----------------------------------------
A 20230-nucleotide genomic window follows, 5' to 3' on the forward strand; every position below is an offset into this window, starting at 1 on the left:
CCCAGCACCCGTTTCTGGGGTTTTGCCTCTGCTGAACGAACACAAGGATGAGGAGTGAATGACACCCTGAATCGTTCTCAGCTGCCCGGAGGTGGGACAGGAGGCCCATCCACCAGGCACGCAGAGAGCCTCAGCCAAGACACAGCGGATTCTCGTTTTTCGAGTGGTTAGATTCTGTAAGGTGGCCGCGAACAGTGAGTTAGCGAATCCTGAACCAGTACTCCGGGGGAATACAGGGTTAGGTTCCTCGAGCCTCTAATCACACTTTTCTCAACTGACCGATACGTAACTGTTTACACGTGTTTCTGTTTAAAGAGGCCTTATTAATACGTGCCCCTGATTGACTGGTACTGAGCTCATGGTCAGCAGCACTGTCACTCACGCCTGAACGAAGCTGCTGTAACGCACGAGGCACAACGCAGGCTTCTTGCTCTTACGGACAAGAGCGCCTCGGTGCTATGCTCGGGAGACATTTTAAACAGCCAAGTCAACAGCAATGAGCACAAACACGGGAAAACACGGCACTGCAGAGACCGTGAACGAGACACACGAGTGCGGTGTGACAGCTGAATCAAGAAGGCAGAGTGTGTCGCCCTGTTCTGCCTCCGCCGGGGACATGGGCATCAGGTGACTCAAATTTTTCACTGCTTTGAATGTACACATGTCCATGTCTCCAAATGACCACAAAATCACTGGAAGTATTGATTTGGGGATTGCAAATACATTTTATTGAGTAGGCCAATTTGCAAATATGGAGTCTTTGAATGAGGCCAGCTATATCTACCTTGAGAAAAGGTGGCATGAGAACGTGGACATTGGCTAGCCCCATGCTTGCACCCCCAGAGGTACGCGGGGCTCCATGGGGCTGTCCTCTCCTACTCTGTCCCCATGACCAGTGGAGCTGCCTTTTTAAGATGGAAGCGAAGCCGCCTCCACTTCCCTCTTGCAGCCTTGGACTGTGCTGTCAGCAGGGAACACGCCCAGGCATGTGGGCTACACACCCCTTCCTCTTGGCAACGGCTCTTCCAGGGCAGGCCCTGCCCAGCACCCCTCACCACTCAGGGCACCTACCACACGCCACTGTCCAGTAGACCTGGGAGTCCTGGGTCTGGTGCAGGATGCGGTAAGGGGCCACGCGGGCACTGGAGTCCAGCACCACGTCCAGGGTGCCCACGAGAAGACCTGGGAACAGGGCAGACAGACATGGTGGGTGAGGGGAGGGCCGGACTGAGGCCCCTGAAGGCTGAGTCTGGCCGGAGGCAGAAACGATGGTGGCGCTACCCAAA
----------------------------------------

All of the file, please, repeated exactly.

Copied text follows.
A 20230-nucleotide genomic window follows, 5' to 3' on the forward strand; every position below is an offset into this window, starting at 1 on the left:
CCCAGCACCCGTTTCTGGGGTTTTGCCTCTGCTGAACGAACACAAGGATGAGGAGTGAATGACACCCTGAATCGTTCTCAGCTGCCCGGAGGTGGGACAGGAGGCCCATCCACCAGGCACGCAGAGAGCCTCAGCCAAGACACAGCGGATTCTCGTTTTTCGAGTGGTTAGATTCTGTAAGGTGGCCGCGAACAGTGAGTTAGCGAATCCTGAACCAGTACTCCGGGGGAATACAGGGTTAGGTTCCTCGAGCCTCTAATCACACTTTTCTCAACTGACCGATACGTAACTGTTTACACGTGTTTCTGTTTAAAGAGGCCTTATTAATACGTGCCCCTGATTGACTGGTACTGAGCTCATGGTCAGCAGCACTGTCACTCACGCCTGAACGAAGCTGCTGTAACGCACGAGGCACAACGCAGGCTTCTTGCTCTTACGGACAAGAGCGCCTCGGTGCTATGCTCGGGAGACATTTTAAACAGCCAAGTCAACAGCAATGAGCACAAACACGGGAAAACACGGCACTGCAGAGACCGTGAACGAGACACACGAGTGCGGTGTGACAGCTGAATCAAGAAGGCAGAGTGTGTCGCCCTGTTCTGCCTCCGCCGGGGACATGGGCATCAGGTGACTCAAATTTTTCACTGCTTTGAATGTACACATGTCCATGTCTCCAAATGACCACAAAATCACTGGAAGTATTGATTTGGGGATTGCAAATACATTTTATTGAGTAGGCCAATTTGCAAATATGGAGTCTTTGAATGAGGCCAGCTATATCTACCTTGAGAAAAGGTGGCATGAGAACGTGGACATTGGCTAGCCCCATGCTTGCACCCCCAGAGGTACGCGGGGCTCCATGGGGCTGTCCTCTCCTACTCTGTCCCCATGACCAGTGGAGCTGCCTTTTTAAGATGGAAGCGAAGCCGCCTCCACTTCCCTCTTGCAGCCTTGGACTGTGCTGTCAGCAGGGAACACGCCCAGGCATGTGGGCTACACACCCCTTCCTCTTGGCAACGGCTCTTCCAGGGCAGGCCCTGCCCAGCACCCCTCACCACTCAGGGCACCTACCACACGCCACTGTCCAGTAGACCTGGGAGTCCTGGGTCTGGTGCAGGATGCGGTAAGGGGCCACGCGGGCACTGGAGTCCAGCACCACGTCCAGGGTGCCCACGAGAAGACCTGGGAACAGGGCAGACAGACATGGTGGGTGAGGGGAGGGCCGGACTGAGGCCCCTGAAGGCTGAGTCTGGCCGGAGGCAGAAACGATGGTGGCGCTACCCAAA